Dennis Miller Dennis Miller was appointed associate editor in 1997 after writing reviews for the magazine for nearly ten years. His specialties include

Dennis MillerDennis Miller was appointed associate editor in 1997 after writing reviews for the magazine for nearly ten years. His specialties include digital audio, sound synthesis, and music composition. Dennis received his doctorate in composition from Columbia University in 1981 and is currently an associate professor at Northeastern University in Boston, where he heads the music-technology program and chairs the Multimedia Studies Steering Committee. His works have been performed at concerts and festivals throughout the world, and his music appears on Opus One Records and the Frog Peak Collaborative CD, among others. His works are available at

Gino RobairAssociate Editor Gino Robair comes from a long line of musicians hailing from Northern Italy, Hungary, and Bukovina. Trained primarily as a classical percussionist, Gino has played theremin, percussion, keyboards, and bowed Styrofoam on numerous commercials and film projects. As a composer and sound designer, Gino has worked in a wide variety of media, from Shakespearean theater and Indonesian gamelan to modern dance and MTV. His favorite gig (besides editing here, of course) was as music director for CBS's animated television series The Twisted Tales of Felix the Cat. He also wrote Making the Ultimate Demo, published by EM Books. Gino's editorial expertise includes hard disk recording, analog studio technology, and Web audio. Gino edits "Web Page," our column devoted to Internet audio.

David RubinDavid Rubin has been an associate editor since 1997. He wrote The Audible Macintosh and cowrote The Audible PC. His most recent book is The Desktop Musician, published by McGraw-Hill. His feature articles and reviews have appeared in numerous computer- and music-related magazines. David holds a master's degree from the University of Northern Colorado in music theory and composition, two bachelor's degrees in music, and a certificate from the Grove School of Music. His orchestral works have been performed by the Denver Symphony Orchestra, and his film scores include the soundtrack for the Roger Corman movie Wizards of the Lost Kingdom II starring David Carradine. He was also the primary sound designer for Project S.P.A.C.E., an interactive multimedia presentation by JPL/NASA.

Brian KnaveAssociate Editor Brian Knave specializes in microphone technology, processors, consoles, and reference monitors. He covers the "Recording Musician" column as well as other recording application-oriented pieces. Known as the "Knave of Arts," Brian is a poet, musician, songwriter, recording engineer/producer, and music instructor. He earned a bachelor's degree in English from East Tennessee State University and a master's degree in creative writing from the University of California. He also studied tabla at the Ali Akbar College of Music and drums at the Percussion Institute of Technology. A veteran performer, Brian has been in countless bands touring the United States and overseas, and has played with many artists, including Norton Buffalo, John Tchicai, Paul McCandless, and Ronnie Prophet. Brian co-owns and operates Moptop Records, a children's music label, as well as a busy project studio.

Marty CutlerAssistant editor Marty Cutler's musical experiences range from playing with Hazel Dickens and the Twyla Tharpe Dance Company to membership in the Ex-Tractors, a short-lived band that featured members of Steps Ahead and the Brecker Brothers. As a MIDI and sound-design consultant, Marty has provided sounds for Korg, Silicon Graphics, the late Tito Puente, and others. Well known for his jazz-tinged banjo playing and experiments with MIDI guitar, Marty cowrote the book MIDI for Guitarists (Amsco) and produced and sequenced the music for PG Music's The Bluegrass Band software. In addition to his other writing and editing duties, he is responsible for our "What's New" column.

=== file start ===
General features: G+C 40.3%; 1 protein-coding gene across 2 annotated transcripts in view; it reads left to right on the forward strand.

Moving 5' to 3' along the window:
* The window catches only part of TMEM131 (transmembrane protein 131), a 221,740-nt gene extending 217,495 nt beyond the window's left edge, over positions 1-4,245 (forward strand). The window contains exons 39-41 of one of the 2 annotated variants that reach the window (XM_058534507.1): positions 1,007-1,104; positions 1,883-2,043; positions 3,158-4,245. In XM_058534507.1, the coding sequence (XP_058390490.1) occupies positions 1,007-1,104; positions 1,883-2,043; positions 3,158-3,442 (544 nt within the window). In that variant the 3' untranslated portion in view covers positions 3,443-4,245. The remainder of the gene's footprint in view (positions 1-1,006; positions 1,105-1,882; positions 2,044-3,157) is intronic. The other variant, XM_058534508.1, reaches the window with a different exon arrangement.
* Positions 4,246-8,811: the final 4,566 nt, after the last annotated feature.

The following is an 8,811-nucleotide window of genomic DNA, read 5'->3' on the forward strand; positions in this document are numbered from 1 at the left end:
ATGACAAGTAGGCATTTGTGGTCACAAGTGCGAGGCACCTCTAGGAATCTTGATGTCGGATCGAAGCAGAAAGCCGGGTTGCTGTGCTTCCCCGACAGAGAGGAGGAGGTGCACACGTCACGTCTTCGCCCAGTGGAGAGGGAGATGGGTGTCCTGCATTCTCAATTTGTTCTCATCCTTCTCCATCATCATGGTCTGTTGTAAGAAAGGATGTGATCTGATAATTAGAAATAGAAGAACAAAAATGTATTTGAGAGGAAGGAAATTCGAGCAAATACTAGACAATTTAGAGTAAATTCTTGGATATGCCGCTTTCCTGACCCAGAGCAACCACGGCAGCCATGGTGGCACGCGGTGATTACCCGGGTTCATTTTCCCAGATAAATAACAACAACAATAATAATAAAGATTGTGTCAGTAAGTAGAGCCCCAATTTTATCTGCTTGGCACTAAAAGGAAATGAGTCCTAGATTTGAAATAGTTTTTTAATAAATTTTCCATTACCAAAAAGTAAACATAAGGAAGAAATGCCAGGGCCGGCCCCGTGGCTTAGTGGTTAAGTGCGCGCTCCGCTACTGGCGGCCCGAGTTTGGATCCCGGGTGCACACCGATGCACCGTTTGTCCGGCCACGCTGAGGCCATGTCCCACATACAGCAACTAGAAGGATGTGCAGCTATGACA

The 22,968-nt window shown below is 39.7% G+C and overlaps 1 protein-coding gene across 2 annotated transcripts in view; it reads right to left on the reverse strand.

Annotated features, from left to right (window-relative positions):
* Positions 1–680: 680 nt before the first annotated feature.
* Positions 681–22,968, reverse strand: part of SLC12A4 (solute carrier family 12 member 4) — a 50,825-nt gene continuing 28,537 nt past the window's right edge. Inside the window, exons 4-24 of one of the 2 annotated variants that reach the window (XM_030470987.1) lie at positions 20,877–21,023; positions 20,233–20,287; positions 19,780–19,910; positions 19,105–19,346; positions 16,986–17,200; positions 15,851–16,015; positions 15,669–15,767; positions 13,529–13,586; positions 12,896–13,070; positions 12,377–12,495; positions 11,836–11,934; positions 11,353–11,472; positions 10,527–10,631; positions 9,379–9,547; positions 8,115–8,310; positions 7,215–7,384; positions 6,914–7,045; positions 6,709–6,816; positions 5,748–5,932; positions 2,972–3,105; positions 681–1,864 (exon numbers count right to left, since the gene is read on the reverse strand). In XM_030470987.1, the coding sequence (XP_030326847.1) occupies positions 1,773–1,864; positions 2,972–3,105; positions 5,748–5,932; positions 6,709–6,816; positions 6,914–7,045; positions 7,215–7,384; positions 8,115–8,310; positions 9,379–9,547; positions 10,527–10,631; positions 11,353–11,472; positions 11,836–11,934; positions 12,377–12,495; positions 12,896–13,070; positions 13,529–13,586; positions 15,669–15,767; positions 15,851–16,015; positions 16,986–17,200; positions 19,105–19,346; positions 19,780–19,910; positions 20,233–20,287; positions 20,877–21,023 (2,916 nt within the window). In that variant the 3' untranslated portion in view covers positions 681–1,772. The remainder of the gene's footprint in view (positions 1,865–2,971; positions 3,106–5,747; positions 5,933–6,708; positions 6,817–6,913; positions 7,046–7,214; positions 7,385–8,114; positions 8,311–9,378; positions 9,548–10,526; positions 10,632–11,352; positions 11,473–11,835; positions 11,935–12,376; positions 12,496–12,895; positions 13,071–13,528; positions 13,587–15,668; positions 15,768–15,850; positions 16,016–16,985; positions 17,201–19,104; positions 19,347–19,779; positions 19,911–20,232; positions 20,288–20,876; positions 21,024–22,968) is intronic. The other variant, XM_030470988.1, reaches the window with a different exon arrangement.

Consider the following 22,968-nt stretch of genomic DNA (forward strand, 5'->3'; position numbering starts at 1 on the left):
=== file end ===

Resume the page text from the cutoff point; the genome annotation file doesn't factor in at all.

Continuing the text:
Scott WilkinsonTechnical Editor Scott Wilkinson has been a student of music and physics throughout his life, earning degrees in both fields, and he has enjoyed a long and productive career as an editor and author for many magazines and Web sites in the electronic-music and consumer-electronics industries. In addition, he is the author of two books: Anatomy of a Home Studio, published by EM Books, and Tuning In: Microtonality in Electronic Music, published by Hal Leonard. A professional musician for 30 years, Scott has played wind instruments in such diverse ensembles as the Los Angeles Chamber Orchestra, Full Faith & Credit Big Band, and the Flying Karamazov Brothers. He also coproduced, engineered, and performed on Living Through History, an album of topical songs and parodies by his wife, singer/songwriter and EM and Onstage author Joanna Cazden.

Geary YeltonNew associate editor Geary Yelton has written product reviews and feature articles since the magazine's first issue in June 1985. Specializing in synthesizers, sampling, and music software, he was technical director of two of Atlanta's first large-scale, professional MIDI and sampling facilities in the 1980s. His experience includes sound design for corporate clients such as Dupont, Hitachi, and Delta Airlines, and he has recorded albums ranging from Bach interpretations to Latin dance and Christmas music. Geary taught advanced experimental sound at the Atlanta College of Art; authored the books Music and the Macintosh and The Rock Synthesizer Manual; and was editor and coauthor of The Musical PC. He majored in English and music at Western Carolina University and lives in Charlotte, North Carolina.